There is a problem I keep encountering with a lot of businesses that come to me for advice: they have very little money to spend on marketing so they want to focus on marketing techniques that are free and they want instant results.
Now, I know very well how difficult it is to start a business from scratch, and how little money you might have available during those initial moments. However, this is not the problem in 8 out of 10 cases. The problem is that they opened shop a while ago, enjoyed some mild success, and then things petered out leaving them wondering where the heck their customers went and what do about it. This is when they frantically try to find any free channel they can use to try and get back to where they were. What they don’t realise is that they might be fighting a losing battle.
If left unattended, the life of a business resembles a bell curve: starts low, grows quickly, and then reaches its peak and starts sliding down again. This is when sales decrease, money becomes short and everyone panics big time because they need to pay the mortgage and they don’t have a plan.
Not only that, but trying to pick things up from there turns into a battle against a sticky, gooey current that’s determined to keep the landslide going. Why? Because in most cases, trying to promote a business with no money requires time, and lots of it. And time is what these businesses don’t have.
So what do we do? Charles Handy came up with a great way to stop the curve from reaching that inflexion point and going downwards. The idea is simple:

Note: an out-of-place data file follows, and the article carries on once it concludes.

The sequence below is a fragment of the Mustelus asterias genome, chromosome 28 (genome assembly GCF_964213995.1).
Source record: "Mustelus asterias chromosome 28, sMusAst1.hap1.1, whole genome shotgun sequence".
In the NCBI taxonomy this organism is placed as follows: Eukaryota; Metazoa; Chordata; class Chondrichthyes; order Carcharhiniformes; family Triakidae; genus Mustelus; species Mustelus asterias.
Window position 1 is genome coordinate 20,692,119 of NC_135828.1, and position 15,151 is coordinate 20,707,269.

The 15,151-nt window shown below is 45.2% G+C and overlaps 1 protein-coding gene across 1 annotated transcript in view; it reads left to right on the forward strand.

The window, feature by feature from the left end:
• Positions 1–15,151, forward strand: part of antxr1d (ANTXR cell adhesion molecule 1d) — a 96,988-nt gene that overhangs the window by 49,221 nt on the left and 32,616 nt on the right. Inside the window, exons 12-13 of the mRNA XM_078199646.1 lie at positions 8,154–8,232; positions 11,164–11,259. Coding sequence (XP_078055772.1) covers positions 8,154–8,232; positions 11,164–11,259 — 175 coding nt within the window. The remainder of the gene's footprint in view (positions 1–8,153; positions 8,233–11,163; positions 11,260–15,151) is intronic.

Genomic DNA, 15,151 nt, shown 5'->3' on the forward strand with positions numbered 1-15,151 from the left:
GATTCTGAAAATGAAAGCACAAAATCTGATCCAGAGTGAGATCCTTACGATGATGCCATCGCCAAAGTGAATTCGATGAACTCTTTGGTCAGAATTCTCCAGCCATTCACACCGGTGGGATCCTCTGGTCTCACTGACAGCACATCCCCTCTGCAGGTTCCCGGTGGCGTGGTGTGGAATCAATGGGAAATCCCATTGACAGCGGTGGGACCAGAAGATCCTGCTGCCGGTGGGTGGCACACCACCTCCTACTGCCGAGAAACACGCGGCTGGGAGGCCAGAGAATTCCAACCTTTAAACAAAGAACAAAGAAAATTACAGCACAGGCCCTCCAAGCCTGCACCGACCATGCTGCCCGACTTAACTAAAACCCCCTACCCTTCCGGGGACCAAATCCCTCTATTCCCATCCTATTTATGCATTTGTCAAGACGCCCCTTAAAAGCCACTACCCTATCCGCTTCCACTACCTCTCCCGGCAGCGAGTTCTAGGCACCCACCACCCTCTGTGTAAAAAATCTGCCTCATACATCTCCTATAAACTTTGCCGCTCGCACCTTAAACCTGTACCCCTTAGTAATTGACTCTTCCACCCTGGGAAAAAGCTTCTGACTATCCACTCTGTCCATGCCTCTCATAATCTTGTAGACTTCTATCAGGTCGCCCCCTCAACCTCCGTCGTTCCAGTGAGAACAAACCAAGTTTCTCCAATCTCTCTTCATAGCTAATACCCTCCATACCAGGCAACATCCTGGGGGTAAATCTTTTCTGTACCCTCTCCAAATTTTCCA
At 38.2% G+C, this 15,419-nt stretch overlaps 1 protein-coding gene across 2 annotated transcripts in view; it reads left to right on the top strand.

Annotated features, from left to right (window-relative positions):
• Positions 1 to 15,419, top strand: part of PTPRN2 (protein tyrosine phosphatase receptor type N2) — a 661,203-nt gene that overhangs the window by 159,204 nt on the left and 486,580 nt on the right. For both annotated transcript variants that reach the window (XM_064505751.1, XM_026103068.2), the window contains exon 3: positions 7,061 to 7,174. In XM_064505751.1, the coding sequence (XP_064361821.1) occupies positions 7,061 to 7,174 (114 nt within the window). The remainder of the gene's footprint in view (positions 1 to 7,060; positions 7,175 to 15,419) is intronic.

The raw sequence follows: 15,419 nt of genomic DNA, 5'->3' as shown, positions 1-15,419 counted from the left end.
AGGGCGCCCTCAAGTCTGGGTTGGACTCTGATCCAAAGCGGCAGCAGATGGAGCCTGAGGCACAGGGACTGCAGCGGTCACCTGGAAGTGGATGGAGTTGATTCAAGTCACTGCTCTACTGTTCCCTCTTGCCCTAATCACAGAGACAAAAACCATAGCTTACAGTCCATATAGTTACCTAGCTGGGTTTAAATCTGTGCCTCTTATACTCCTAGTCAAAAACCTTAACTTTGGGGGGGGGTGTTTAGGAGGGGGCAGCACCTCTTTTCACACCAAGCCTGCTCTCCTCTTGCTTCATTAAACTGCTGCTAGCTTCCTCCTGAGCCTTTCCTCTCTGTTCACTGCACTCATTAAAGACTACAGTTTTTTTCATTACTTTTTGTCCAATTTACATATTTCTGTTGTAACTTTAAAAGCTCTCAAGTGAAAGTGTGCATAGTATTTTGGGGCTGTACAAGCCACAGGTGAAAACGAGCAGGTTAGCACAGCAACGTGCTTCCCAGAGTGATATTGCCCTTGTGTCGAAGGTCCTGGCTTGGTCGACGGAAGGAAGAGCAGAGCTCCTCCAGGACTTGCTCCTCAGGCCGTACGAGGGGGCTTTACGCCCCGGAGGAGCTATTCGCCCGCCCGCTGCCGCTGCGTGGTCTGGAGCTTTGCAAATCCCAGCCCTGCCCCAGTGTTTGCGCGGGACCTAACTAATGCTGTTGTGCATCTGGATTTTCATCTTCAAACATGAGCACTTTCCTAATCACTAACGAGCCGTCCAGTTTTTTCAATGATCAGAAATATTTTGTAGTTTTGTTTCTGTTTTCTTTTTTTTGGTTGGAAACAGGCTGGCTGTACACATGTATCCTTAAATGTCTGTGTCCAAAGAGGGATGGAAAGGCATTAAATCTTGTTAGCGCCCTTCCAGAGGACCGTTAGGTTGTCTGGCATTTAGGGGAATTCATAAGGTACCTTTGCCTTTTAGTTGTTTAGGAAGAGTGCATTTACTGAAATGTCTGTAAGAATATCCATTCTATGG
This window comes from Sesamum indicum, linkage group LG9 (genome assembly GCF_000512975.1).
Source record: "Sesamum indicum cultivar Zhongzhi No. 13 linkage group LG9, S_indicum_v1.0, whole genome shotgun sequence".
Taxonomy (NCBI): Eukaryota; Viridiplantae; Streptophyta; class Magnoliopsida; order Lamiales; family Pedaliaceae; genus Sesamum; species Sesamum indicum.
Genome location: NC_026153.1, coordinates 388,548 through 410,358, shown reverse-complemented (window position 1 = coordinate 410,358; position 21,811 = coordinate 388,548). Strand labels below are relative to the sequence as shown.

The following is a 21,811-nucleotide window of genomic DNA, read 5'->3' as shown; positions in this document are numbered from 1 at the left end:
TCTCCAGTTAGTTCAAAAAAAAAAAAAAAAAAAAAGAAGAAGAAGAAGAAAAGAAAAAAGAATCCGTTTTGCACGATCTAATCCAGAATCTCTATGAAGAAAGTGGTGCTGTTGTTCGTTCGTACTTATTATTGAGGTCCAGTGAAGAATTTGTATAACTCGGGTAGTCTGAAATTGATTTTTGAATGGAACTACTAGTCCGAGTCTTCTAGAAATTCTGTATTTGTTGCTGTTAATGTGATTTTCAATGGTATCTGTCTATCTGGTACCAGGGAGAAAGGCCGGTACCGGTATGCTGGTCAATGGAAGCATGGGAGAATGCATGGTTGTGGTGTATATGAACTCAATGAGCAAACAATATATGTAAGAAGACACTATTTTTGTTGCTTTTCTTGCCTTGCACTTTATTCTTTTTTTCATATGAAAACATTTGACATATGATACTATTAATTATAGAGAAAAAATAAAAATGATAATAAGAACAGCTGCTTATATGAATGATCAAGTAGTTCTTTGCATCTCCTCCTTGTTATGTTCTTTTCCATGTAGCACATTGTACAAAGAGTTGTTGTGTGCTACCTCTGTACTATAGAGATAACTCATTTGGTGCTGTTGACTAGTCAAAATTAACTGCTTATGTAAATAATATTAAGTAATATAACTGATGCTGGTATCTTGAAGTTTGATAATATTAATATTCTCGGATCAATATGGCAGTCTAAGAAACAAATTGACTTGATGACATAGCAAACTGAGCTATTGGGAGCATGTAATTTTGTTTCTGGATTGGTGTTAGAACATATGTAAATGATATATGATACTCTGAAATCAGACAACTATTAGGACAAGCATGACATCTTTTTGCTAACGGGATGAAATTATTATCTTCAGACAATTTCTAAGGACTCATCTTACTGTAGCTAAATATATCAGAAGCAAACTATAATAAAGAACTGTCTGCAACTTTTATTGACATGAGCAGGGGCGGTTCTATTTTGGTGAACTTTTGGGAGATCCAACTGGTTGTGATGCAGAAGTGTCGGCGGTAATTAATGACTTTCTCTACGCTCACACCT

When your business reaches its peak, start another curve bell.
Write that down and put it somewhere visible, because it’ll come in handy. When your business starts growing, you start creating relationships with clients, money starts coming in, your name starts to get known, but it also starts approaching its peak. If you become complacent, if you don’t do anything new or introduce processes and strategies to keep it growing, it will inevitably slow down and halt (be it because a new product has appeared in the market, your competition has outgrown you or your training is obsolete), and then it’ll be incredibly difficult to turn things around.
So you start a new bell curve. This can take many forms, from creating a different related service to opening up to a different market, creating a loyalty program, starting a blog, building up an email list, investing some money on PR or PPC, getting into social media or whatever you think suits your business type and model. Anything but becoming complacent with the paycheck you’re currently getting. And when the second bell curve starts reaching its peak, you create a third one, so you end up with a kind of infinite bell curve that never declines.
Only you can sense when your business is reaching its peak with its current strategy, and that should be the time to start thinking of new systems you can implement to jump onto the next curve, or hire someone to do it for you if you don’t have the knowledge or the time. This is the point when you’ve got customers, you’re making enough money to put some aside and reinvest in your business and you’ve got the energy that comes from knowing that things are going well. Definitely a better position than trying to do something when you have no sales, no money and are panicking about it all.